I know teachers who face these issues, or mostly try not to think about them because they don’t seem solvable. As for her MFA years, Schulman estimates that about nine of her students had real talent…and she would have helped them anyhow, without the job. In most arts, the MFA system has been part of the machinery of gentrification.
The book bugged me in places. New York is the center of the universe, with a distant satellite called San Francisco. I don’t think Sarah Schulman would have the time of day for me, assimilated as I am and living in omg Oregon. She’s dismissive. Her take on LGBT parenting is ridonkulous, though I think she knows it. (“Very few children actually grow up to make the world a better place. Personally, I don’t feel that creating new victims, perpetrators, and bystanders is the great social ooh-and-aah that it is made out to be.”)
But. She remembers what it was like, and her stories feel like the opposite, the ungentrified opposite, of name-dropping. There’s just something about hearing someone speak the truth.
Reading Now: Triggers, by Robert J. Sawyer, my go-to author for mental popcorn, and I mean that in the best way. Also just started Silas Marner via emails from DailyLit, so I’m continuing my love affair with George Eliot.
About to Read: Sarah Schulman’s Ties That Bind: Familial Homophobia and Its Consequences is waiting for me at the library.
I finally got around to putting a Kindle reader on my work computer and Chrome browser. (My home computer is too antiquated.) The reason? Daniel Pinkwater’s Fish Whistle, whose title is apparently two words now, is free today and tomorrow! Thanks for the tip, shellynoir. :)
Simone brought a rat in. We had the most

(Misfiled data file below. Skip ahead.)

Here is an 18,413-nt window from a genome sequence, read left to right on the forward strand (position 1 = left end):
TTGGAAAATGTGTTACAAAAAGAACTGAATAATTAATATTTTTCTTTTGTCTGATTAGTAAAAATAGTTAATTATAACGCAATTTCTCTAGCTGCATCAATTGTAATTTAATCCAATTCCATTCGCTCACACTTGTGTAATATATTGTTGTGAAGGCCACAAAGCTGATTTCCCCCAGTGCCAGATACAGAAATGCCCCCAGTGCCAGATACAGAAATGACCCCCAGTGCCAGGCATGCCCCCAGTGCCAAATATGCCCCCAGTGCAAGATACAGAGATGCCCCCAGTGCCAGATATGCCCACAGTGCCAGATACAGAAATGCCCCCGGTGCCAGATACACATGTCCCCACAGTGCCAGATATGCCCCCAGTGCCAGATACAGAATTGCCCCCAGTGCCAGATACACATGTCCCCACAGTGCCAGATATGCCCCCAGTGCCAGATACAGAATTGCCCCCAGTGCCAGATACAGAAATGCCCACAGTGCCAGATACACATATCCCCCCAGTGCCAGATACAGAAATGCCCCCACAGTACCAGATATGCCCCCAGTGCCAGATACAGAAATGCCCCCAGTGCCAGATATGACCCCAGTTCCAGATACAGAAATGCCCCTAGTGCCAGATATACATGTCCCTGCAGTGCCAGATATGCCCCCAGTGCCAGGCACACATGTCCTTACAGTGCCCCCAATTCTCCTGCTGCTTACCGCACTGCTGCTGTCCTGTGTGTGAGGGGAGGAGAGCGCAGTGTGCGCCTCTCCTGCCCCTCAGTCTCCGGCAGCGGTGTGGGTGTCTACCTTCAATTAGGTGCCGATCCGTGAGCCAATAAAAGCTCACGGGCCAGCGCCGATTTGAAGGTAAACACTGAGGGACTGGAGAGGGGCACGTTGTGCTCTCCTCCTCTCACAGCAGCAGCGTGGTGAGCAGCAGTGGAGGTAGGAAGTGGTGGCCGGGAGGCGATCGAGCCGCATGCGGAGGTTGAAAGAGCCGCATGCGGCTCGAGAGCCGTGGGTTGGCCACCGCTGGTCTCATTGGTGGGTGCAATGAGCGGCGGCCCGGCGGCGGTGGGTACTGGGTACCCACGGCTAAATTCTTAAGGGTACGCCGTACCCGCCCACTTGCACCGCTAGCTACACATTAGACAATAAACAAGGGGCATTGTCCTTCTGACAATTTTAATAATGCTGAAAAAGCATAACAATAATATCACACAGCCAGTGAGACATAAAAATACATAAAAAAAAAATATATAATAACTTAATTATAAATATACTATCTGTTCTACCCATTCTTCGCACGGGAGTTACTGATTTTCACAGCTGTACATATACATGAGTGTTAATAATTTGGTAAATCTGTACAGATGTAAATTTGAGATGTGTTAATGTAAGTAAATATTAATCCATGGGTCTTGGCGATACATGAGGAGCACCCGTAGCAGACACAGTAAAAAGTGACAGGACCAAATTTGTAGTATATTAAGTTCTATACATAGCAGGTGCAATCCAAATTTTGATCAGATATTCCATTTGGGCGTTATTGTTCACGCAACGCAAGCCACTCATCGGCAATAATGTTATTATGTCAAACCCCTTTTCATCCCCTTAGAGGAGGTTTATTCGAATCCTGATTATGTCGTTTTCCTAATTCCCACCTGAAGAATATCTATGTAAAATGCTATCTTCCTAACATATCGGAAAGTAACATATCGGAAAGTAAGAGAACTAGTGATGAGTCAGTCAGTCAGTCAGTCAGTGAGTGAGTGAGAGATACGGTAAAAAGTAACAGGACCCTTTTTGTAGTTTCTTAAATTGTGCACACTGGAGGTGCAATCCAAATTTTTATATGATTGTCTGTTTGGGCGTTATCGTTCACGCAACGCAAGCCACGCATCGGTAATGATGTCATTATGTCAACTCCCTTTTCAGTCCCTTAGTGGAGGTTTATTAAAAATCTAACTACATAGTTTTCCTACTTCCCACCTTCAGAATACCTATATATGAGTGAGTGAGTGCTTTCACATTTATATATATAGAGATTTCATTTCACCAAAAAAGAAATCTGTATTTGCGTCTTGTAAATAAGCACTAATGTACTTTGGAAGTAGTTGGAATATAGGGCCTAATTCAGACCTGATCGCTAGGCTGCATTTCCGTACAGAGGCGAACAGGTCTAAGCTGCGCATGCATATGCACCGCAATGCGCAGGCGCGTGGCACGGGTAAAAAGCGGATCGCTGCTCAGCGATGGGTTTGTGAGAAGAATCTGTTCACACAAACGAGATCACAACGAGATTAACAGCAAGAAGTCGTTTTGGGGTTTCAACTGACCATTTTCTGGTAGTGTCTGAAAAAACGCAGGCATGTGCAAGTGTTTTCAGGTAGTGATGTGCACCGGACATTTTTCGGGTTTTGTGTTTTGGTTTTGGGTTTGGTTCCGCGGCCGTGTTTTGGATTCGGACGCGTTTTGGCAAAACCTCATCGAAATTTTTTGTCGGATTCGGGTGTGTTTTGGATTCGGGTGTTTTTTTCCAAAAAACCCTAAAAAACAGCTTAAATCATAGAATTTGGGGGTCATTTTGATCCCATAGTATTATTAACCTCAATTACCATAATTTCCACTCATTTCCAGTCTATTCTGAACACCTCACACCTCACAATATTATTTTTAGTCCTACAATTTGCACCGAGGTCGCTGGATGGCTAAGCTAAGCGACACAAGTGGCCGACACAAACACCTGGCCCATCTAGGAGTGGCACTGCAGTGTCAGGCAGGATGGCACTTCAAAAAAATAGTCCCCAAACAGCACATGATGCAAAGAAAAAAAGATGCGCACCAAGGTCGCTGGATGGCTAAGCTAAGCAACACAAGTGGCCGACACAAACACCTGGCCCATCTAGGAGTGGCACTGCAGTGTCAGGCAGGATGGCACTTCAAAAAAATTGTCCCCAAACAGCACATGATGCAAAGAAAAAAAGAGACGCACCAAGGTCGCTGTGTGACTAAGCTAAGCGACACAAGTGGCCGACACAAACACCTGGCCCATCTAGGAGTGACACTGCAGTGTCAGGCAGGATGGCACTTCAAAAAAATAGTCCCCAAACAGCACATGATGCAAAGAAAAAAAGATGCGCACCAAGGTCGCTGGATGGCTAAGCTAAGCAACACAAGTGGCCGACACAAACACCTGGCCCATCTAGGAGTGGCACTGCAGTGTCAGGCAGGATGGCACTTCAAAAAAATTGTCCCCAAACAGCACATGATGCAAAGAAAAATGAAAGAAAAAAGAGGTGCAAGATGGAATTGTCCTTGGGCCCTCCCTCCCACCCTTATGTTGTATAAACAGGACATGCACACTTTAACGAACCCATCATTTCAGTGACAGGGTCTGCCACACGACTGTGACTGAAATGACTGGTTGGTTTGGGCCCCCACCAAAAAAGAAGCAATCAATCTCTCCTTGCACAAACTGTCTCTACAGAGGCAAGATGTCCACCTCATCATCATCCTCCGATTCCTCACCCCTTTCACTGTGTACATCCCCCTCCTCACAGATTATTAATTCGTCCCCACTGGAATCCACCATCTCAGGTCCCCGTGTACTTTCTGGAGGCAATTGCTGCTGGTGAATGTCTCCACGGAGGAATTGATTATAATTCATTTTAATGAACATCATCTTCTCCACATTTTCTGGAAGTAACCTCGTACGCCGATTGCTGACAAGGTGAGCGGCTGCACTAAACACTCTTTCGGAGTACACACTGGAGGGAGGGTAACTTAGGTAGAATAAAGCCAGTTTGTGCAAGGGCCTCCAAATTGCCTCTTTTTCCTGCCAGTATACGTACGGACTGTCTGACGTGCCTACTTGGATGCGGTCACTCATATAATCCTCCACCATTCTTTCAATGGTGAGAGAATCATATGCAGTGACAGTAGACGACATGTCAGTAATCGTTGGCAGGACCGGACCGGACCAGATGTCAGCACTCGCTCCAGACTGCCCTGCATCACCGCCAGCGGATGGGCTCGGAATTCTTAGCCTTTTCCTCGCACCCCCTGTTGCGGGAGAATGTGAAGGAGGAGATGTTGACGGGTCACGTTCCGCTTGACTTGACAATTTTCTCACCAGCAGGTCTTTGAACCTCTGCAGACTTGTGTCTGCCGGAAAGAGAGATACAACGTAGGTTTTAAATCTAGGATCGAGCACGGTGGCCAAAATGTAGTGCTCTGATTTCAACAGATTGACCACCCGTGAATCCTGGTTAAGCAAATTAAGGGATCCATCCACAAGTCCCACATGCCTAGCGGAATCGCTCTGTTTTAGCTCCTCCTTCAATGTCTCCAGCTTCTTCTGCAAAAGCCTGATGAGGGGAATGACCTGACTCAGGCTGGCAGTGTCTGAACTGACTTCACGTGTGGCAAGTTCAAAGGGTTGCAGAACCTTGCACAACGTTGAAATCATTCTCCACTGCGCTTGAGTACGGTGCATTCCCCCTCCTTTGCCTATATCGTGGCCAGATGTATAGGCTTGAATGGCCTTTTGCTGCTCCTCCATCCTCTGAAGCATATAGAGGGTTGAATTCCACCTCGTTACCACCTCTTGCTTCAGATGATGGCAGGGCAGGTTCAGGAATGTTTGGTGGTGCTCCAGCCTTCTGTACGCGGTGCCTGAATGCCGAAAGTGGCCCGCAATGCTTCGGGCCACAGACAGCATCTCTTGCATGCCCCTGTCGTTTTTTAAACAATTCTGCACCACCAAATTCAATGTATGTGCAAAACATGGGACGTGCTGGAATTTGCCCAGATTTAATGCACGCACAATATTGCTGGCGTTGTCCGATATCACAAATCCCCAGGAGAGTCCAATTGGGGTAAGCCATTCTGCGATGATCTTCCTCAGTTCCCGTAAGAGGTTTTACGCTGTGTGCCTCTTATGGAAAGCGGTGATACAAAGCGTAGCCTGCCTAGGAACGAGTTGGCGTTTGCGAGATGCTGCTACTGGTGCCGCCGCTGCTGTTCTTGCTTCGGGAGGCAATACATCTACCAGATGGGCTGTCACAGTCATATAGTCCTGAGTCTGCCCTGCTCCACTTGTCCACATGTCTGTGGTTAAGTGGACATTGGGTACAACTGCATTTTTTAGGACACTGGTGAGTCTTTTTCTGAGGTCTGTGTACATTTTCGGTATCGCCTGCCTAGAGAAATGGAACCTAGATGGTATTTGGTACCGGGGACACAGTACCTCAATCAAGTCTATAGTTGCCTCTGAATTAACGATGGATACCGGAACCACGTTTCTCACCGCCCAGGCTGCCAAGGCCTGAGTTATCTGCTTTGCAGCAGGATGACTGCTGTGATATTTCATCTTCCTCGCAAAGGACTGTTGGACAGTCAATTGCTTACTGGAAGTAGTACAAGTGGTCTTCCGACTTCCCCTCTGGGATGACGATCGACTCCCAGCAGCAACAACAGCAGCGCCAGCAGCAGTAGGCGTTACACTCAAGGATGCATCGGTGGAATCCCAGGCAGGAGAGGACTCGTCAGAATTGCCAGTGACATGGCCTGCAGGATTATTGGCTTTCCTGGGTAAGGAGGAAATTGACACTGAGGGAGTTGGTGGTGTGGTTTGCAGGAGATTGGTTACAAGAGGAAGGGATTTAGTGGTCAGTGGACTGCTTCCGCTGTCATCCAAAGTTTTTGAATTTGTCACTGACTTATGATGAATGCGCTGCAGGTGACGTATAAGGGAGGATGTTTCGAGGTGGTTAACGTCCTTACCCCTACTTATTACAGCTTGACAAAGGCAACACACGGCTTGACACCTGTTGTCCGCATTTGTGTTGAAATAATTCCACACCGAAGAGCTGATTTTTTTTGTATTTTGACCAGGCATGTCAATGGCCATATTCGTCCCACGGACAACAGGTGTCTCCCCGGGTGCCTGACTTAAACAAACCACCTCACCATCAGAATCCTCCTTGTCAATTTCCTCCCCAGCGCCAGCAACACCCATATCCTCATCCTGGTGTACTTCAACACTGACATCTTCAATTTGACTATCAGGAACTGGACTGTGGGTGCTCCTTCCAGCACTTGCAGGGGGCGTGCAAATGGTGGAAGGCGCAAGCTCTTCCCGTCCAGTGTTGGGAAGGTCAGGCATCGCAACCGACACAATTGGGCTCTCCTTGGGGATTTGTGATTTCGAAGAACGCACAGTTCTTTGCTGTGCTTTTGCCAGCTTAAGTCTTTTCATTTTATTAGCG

enchanting exasperating half-hour hunting it in the living room. At one point I had it cornered behind an end-table, with an additional barricade of books stacked against the gap. I couldn’t decide what tool or container to use to reach it down there, and I considered leaving it there while I went to pick up sanguinity from work. But then there was a little rustling noise and I looked down to see the rat scaling the stack of books, using impressive chimneying technique.
I managed to encourage it, with a broomstick, to crawl into a plastic wastebasket I held at the gap. Then I overturned the wastebasket and scooted it across the floor to the door. I put the cat in another room, opened the door, and slid the wastebasket across the threshold. As soon as there was a gap, the rat slipped out, crossed the porch, and disappeared under the steps.
I’d pinched the rat’s tail and made it cry, and apparently scared it badly (there was a little puddle on the floor where I’d had the wastebasket), but otherwise it seemed in good shape. If it’s true that cats bring home only a quarter of their prey, perhaps Simone has caught about eight rodents now. I am instituting a policy of inspections before opening the door for her. Can’t believe I let her waltz in with it.
This is far from the first time I’ve meant to participate in the Wednesday reading meme, but the first time I’ve gotten as far as starting a post. Yay me! In the twelve minutes remaining in my lunch hour:
What I’m Reading: Ninth Ward, by Jewell Parker Rhodes.
What I’ve Just Read: Three Among the Wolves, by Helen Thayer. I love reading about her adventures; she is quiet and tough. Here she spent a year observing wolves, along with her husband and their dog Charlie. Charlie was able to act as their ambassador and interpreter to some extent.
What I’m Reading Next: Something due soon at the library. Maybe Brian Doyle’s Mink River, maybe Sarah Schulman’s The Gentrification of the Mind.